producers get court order for isps to spy on us

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sTrOnTiaBOnd

[OP]

mgcarley

Founder, Hayai Broadband
Regulars
Jun 22, 2009
6,298
113
Yeah, but in most of Europe, I can see exactly how much you earned last year by sending an SMS to a shortcode or find out your full name and address from your phone number (even mobile) on the publicly accessible Internet - among many other things which are for the most part, easily accessible, even to the public.

So you can pirate freely and quickly (yay) but you sure as hell don't have any of this imaginary privacy you're talking about. Which do you want more?

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On another note, if you want real privacy, go to my country. Privacy laws are super strict there.
 
S

sTrOnTiaBOnd

[OP]
Yeah, but in most of Europe, I can see exactly how much you earned last year by sending an SMS to a shortcode or find out your full name and address from your phone number (even mobile) on the publicly accessible Internet - among many other things which are for the most part, easily accessible, even to the public.

So you can pirate freely and quickly (yay) but you sure as hell don't have any of this imaginary privacy you're talking about. Which do you want more?

----------

On another note, if you want real privacy, go to my country. Privacy laws are super strict there.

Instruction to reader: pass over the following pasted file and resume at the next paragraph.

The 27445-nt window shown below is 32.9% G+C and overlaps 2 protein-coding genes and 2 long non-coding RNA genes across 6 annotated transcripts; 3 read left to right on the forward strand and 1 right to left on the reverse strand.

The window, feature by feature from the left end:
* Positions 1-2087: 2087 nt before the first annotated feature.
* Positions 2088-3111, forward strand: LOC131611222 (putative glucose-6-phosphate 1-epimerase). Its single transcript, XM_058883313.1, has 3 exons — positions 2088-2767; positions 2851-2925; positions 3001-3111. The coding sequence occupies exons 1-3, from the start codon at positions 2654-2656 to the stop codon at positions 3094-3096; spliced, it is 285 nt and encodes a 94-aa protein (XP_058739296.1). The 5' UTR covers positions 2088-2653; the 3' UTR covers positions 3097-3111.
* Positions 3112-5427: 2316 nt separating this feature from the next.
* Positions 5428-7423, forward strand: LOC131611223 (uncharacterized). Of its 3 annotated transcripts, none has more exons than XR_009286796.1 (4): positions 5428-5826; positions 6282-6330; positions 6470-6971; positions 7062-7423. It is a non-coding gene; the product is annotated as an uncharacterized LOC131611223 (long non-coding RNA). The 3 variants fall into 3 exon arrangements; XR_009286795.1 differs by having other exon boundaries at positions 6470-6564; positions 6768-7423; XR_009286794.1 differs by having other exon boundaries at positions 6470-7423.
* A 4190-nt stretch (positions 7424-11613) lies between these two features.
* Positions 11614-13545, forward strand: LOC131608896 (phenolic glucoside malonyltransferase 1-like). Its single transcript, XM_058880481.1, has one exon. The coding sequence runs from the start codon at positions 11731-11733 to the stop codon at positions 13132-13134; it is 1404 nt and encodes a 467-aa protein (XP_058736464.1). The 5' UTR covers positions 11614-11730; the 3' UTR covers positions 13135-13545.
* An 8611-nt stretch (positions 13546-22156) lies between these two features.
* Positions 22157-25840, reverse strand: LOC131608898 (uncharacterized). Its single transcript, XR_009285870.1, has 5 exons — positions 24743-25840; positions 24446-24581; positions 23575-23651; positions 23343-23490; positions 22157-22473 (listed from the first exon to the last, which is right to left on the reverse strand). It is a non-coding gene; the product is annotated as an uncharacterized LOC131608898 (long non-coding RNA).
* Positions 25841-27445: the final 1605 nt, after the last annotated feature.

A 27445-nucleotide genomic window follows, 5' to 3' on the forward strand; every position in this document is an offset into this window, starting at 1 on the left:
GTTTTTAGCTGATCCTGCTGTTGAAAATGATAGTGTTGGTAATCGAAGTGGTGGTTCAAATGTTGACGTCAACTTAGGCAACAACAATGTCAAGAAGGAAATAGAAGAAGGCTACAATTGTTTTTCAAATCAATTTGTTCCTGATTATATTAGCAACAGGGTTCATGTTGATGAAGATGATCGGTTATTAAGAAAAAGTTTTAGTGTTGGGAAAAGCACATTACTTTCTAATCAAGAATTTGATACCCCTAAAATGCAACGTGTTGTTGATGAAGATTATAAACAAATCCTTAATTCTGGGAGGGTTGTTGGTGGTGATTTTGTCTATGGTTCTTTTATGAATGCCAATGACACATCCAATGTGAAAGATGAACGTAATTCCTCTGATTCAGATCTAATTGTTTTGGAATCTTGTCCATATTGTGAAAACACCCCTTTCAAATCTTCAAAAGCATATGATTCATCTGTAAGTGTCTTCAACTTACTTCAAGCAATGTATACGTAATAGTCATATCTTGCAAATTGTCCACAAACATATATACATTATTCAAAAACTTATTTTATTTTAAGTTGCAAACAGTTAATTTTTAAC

ahmm you were saying something
Sky News: NZ passes new snoop and search law
 


mgcarley

Founder, Hayai Broadband
Regulars
Jun 22, 2009
6,298
113
This does not affect the Privacy Act of 1993, nor is it the same as the aforementioned Indian law. New Zealand (unlike India) still allows things like encryption, and (unlike India) this law is targeting individuals, not allowing blanket searches or warrantless taps.

Nor does it make ISPs responsible for checking for the piracy of films and such commercial interests: even the recent laws concerning piracy in NZ (allowing foreign studios access to this information) have not been used because we implemented them in a sane manner and force the aforementioned studios to pay what is really quite a nominal fee - only $25 - but which NO studio has yet actually paid (ergo, no information has been actually divulged because the legal requirements have not been met).

Even with the Amendments to the Telecom Act, the surveillance orders that can be issued relate more to crimes surrounding concerns such as drugs and weapons, not stuff like Piracy (that's covered by a separate law, as mentioned above). Please RTFA more carefully, or, if you are so inclined, the relevant section (311) of the bill itself and related acts, and stop being such a sensationalist.

I'm not saying I agree with the new law, just that it should not be misinterpreted to mean what you seem to think it means.